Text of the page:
Check out these wines–could almost be a photo from an auction catalogue, right? Well, except for the “COUNTERFEIT” stamp on each bottle. oh, and the minor detail that they are arranged in a landfill.
The hammer fell on these bottles as you can see in the series of photos after the jump. If by hammer you mean garbage compactor. Yes, the US Marshals destroyed over 500 bottles yesterday from convicted wine counterfeiter Rudy Kurniawan. Previously, they had put over 4,700 bottles they deemed not fake on the auction block–along with Kurniawan’s Lamborghini and other seized assets.
See the complete album of destruction photos from the US Marshals.
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Is this the first Kurniawan wine auction bidders can trust?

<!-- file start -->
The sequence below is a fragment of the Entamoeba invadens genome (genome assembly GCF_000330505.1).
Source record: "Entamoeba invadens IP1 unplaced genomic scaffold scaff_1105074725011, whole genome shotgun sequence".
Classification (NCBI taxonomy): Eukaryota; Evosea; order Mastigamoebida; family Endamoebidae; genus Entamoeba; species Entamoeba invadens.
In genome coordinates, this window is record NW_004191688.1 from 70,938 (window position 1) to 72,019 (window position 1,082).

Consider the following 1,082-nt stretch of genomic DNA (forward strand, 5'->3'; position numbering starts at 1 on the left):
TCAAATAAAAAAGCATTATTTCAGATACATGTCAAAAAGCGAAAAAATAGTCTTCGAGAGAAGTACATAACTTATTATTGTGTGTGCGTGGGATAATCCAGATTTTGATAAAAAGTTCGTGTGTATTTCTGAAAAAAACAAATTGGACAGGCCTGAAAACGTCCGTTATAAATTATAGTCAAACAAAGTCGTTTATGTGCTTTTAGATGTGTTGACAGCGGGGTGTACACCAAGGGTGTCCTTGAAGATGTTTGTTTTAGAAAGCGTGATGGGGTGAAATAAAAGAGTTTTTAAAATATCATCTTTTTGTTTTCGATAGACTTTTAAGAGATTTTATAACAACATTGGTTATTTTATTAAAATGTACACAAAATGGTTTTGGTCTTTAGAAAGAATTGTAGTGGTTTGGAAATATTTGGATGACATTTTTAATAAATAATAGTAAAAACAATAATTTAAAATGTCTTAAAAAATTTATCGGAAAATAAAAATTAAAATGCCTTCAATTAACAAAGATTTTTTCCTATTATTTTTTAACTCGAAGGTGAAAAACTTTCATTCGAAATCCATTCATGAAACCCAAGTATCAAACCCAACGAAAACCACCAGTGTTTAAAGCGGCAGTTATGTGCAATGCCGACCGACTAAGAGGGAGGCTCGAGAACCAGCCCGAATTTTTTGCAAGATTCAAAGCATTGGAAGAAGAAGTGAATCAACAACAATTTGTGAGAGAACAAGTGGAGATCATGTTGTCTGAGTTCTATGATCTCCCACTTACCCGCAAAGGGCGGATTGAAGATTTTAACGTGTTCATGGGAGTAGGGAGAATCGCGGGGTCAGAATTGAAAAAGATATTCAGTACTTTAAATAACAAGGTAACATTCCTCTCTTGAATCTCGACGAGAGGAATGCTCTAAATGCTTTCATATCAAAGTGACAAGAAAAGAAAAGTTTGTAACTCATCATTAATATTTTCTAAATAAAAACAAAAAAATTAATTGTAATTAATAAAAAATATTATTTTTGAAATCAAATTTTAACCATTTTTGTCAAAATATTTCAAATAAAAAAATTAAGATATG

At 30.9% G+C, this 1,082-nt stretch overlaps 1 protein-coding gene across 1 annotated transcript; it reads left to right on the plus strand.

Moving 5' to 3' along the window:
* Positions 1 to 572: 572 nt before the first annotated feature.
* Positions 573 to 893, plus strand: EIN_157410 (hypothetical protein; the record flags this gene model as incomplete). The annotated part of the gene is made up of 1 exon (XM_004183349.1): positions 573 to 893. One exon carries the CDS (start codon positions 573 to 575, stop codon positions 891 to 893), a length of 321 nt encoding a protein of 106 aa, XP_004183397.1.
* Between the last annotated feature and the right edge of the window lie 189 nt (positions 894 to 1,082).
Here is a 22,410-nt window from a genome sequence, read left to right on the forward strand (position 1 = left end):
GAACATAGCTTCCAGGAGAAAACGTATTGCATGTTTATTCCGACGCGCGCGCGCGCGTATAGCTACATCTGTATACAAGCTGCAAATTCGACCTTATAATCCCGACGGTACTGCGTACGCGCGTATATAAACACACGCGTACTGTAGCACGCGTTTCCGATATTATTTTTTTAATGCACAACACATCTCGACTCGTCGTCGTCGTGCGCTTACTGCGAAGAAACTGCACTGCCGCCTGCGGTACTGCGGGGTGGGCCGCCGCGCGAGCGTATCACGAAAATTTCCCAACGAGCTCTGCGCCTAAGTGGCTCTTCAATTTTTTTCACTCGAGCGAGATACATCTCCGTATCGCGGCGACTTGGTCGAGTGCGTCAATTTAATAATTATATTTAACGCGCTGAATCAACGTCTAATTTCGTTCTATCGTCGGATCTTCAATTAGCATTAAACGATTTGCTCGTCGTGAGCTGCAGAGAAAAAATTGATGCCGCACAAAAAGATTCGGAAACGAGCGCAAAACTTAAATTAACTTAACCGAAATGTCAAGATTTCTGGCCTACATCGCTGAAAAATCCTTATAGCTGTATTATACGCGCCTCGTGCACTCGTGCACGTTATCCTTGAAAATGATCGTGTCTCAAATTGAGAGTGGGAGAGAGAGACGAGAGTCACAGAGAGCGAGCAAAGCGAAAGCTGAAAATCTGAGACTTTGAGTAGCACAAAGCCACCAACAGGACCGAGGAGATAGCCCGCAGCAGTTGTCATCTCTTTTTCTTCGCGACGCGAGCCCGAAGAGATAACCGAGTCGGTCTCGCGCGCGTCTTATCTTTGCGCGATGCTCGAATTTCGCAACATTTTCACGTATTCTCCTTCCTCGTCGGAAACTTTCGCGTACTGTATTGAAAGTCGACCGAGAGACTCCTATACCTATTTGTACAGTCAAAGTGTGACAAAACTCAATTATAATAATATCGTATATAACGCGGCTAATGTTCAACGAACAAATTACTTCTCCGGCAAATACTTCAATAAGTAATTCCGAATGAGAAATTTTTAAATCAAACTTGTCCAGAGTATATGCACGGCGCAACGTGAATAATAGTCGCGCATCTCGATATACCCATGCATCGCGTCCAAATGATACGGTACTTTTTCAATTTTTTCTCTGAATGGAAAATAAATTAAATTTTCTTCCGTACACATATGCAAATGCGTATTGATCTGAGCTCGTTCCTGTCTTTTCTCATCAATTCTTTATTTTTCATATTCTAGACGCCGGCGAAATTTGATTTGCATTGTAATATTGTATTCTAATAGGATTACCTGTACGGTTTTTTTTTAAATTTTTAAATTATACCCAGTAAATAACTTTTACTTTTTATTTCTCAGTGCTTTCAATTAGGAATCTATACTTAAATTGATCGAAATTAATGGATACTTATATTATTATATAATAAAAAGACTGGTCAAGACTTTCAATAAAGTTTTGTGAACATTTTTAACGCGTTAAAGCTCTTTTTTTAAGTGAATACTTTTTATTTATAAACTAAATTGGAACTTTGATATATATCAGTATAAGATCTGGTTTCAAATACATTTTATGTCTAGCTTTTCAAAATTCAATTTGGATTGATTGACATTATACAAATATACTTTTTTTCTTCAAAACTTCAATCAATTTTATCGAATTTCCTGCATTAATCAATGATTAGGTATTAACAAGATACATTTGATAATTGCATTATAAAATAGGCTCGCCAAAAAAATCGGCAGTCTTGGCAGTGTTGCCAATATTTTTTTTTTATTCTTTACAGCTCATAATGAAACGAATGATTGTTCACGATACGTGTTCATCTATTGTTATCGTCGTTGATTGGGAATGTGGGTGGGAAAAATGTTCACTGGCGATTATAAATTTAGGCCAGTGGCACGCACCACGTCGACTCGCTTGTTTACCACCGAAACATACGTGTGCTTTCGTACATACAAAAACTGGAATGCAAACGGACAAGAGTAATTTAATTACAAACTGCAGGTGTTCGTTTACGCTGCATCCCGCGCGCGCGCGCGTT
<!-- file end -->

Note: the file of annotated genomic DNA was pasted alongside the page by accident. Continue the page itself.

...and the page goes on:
Last year, Rudy Kurniawan, 39, started serving a 10-year jail term for wine counterfeiting.
Starting tomorrow, the US Marshals will be auctioning off 4,711 bottles of wine the seized from Kurniawan.
“It may sound ironic that we are selling wine that belonged to a convicted wine counterfeiter,” said Assistant Program Manager Jason Martinez of the U.S. Marshals Service Asset Forfeiture Division, “but we are duty-bound to recoup as much value from the sale of these authentic wines as possible to compensate those who were victims of his fraud.”
To the victims go the spoils? It will be interesting to see if the Kurniawan stigma keeps bidders away or if the third party authentication done by Michael Egan who was one of the principal expert witnesses for the prosecution will assuage those fears. (Stephanie Reeves of Houston is also appraising and authenticating the bottles.)
The wine has been stored at a California wine storage facility while Rudy Kurniawan himself is serving his sentence at the Taft Correctional Institute.
Bidding for the wines on the block begins online tomorrow and continues on December 1. There is no buyer’s premium at the US Marshals’ Kurniawan wine auction.
See the lot listings
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